Calculating Need to Win Number Part 2  by Peter Bratt

By at February 24, 2016 | 11:22 am | Print

Calculating Need to Win Number Part 2  by Peter Bratt

Peter Bratt

Transcript of an interview with Peter Bratt, CEO of PAB Consulting with Ron Turner,
Founder, Frontrunner 2020.

Now that Jack has gathered his data, he is starting to think of ways to analyze all this information. Previous generations of humanity struggled with lack of shelter, food, and clothing, this generation struggles with processing an overwhelming amount of information, and this is no different in politics either.

Jack puts the following bits of information into his excel table. Think of it as ingredients to making a tasty piece of cake; you need precinct identification, the number of registered voters, the number of actual voters, the voter turnout percentage, the number of early voters, the number of absentee voters, and the number of voters for each candidate (and the resulting percentage).

Before starting to work, Jack decides to grab a precinct map of his district from the City of Dallas. You can generally find precinct maps along with the election data, and make sure you have a copy of the map nearby while you do your analysis.

Jack puts his data together, and makes sure that he saves the information before moving forward. While he does so, he takes a look at a map of District 14. He knows that Angela Hunt won the district four times, and that she lives on the east side of the district. From his own experience, he feels that District 14 can be divided into three different sections; East Dallas, Uptown, and Bluffview.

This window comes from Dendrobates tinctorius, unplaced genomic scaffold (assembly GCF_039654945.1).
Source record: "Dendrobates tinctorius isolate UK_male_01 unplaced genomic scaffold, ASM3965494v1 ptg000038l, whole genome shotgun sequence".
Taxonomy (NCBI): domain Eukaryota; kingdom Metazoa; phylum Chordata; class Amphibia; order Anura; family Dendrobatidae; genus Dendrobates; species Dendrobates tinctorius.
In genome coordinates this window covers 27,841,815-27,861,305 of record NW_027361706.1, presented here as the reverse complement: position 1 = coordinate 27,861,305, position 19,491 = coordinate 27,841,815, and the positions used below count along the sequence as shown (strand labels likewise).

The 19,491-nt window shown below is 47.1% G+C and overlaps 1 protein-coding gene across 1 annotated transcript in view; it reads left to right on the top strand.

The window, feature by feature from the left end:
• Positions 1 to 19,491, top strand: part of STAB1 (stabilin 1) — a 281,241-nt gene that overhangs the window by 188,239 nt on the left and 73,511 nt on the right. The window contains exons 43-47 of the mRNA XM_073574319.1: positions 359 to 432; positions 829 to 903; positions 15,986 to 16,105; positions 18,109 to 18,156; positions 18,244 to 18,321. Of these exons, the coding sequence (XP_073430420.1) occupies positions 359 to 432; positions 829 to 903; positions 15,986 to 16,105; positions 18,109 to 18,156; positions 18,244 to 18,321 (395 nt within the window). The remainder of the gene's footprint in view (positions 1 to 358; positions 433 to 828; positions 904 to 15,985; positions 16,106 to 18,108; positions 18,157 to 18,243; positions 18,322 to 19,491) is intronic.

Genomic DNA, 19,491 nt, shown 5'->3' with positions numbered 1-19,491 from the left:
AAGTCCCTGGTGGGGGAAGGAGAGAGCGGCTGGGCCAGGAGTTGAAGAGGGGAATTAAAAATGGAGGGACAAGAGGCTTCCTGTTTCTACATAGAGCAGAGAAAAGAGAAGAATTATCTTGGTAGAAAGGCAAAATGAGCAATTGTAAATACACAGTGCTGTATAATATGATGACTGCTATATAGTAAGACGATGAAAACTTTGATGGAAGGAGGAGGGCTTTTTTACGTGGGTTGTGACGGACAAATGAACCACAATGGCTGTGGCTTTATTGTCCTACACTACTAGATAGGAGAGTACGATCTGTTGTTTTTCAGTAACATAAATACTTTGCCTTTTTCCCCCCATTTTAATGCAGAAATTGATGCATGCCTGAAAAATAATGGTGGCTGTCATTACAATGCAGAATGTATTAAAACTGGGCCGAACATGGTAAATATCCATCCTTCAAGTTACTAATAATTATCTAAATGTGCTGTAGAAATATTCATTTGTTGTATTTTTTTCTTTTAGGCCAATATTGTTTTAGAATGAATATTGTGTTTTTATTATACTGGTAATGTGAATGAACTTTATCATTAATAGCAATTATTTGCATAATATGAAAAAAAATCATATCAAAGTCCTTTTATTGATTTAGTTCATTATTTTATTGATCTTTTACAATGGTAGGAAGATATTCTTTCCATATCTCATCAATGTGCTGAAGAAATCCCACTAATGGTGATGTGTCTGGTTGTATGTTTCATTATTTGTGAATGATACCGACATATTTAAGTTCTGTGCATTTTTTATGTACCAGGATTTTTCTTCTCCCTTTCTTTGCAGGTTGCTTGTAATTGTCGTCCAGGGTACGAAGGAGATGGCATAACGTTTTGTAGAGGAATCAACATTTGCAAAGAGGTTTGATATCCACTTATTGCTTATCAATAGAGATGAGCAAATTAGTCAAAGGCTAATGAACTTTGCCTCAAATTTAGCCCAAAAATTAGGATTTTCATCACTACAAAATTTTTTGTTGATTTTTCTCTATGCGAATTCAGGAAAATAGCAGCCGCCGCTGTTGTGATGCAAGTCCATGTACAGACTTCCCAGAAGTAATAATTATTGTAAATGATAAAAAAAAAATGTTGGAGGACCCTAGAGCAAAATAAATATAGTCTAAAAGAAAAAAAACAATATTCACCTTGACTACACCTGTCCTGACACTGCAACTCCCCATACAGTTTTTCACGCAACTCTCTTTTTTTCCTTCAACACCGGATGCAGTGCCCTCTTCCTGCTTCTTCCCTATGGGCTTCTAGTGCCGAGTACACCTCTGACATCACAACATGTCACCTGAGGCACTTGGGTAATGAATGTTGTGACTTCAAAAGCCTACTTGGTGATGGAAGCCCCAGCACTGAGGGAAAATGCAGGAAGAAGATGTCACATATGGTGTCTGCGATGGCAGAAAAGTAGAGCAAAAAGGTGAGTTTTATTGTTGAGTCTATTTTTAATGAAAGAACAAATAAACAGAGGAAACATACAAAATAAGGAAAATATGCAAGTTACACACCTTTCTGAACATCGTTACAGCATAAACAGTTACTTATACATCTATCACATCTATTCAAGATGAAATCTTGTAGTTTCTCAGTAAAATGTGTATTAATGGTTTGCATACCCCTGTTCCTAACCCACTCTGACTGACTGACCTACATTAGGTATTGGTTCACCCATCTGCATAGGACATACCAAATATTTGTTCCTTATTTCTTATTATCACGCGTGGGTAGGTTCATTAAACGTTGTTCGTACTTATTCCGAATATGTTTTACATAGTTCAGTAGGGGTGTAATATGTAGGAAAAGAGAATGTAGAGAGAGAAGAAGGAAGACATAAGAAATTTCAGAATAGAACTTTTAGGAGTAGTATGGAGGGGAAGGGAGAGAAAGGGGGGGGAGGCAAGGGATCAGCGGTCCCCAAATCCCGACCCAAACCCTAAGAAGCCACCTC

Since Jack is running in a non-partisan race, he needs to do some more detailed analysis so that he can make sure that he is aware of the unique dynamics in this race, as opposed to partisan races that have a more easily identifiable partisan trend.

When looking at the precincts, you should look for your expected areas of strength and weakness. High turnout areas that have high levels of support for you are going to be good areas to target. By averaging turnout and support trends, Jack can see which parts of District 14 might be areas that can pull him to victory.

So, now that Jack has completed some detailed precinct analysis, he is ready to look at the results. He decided to look first at a part of East Dallas known as Junius Heights and Hollywood Heights.

So, Jack pulls up the election data from 2005 and spends a moment looking at the information. He notes that turnout was 16% in 2005, and that Hunt won 53% of the total vote in these four precincts. This win margin here was much higher than in the rest of District 14 (Hunt later won the runoff for election much more handily).

In 2007, Hunt walloped a challenger quite handily, although turnout dropped slightly.

In 2009 Hunt was unchallenged. Yet still 571 voters cast ballots in this race. These voters are ones that you should contact in your campaigning, as they will be strongly inclined to vote regardless.